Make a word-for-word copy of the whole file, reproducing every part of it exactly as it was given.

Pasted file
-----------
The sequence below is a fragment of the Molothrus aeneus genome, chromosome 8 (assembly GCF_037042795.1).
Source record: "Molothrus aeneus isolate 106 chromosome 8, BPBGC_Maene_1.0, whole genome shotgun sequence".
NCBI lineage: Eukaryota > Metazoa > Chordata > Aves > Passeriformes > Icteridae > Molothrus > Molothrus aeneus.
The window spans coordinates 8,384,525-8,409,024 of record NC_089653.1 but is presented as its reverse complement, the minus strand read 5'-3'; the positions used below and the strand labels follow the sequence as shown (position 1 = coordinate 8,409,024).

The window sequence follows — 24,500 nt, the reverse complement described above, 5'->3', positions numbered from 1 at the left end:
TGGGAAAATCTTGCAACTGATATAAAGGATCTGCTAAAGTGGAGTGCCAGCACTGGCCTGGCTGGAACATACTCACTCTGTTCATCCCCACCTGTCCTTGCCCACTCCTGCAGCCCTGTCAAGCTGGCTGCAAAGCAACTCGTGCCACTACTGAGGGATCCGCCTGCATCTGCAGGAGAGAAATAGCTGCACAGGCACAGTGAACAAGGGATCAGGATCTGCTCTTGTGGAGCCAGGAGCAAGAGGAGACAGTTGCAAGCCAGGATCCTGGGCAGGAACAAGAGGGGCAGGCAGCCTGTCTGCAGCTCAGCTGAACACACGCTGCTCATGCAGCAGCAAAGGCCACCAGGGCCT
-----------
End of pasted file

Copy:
The sequence below is a fragment of the Molothrus aeneus genome, chromosome 8 (assembly GCF_037042795.1).
Source record: "Molothrus aeneus isolate 106 chromosome 8, BPBGC_Maene_1.0, whole genome shotgun sequence".
NCBI lineage: Eukaryota > Metazoa > Chordata > Aves > Passeriformes > Icteridae > Molothrus > Molothrus aeneus.
The window spans coordinates 8,384,525-8,409,024 of record NC_089653.1 but is presented as its reverse complement, the minus strand read 5'-3'; the positions used below and the strand labels follow the sequence as shown (position 1 = coordinate 8,409,024).

The window sequence follows — 24,500 nt, the reverse complement described above, 5'->3', positions numbered from 1 at the left end:
TGGGAAAATCTTGCAACTGATATAAAGGATCTGCTAAAGTGGAGTGCCAGCACTGGCCTGGCTGGAACATACTCACTCTGTTCATCCCCACCTGTCCTTGCCCACTCCTGCAGCCCTGTCAAGCTGGCTGCAAAGCAACTCGTGCCACTACTGAGGGATCCGCCTGCATCTGCAGGAGAGAAATAGCTGCACAGGCACAGTGAACAAGGGATCAGGATCTGCTCTTGTGGAGCCAGGAGCAAGAGGAGACAGTTGCAAGCCAGGATCCTGGGCAGGAACAAGAGGGGCAGGCAGCCTGTCTGCAGCTCAGCTGAACACACGCTGCTCATGCAGCAGCAAAGGCCACCAGGGCCT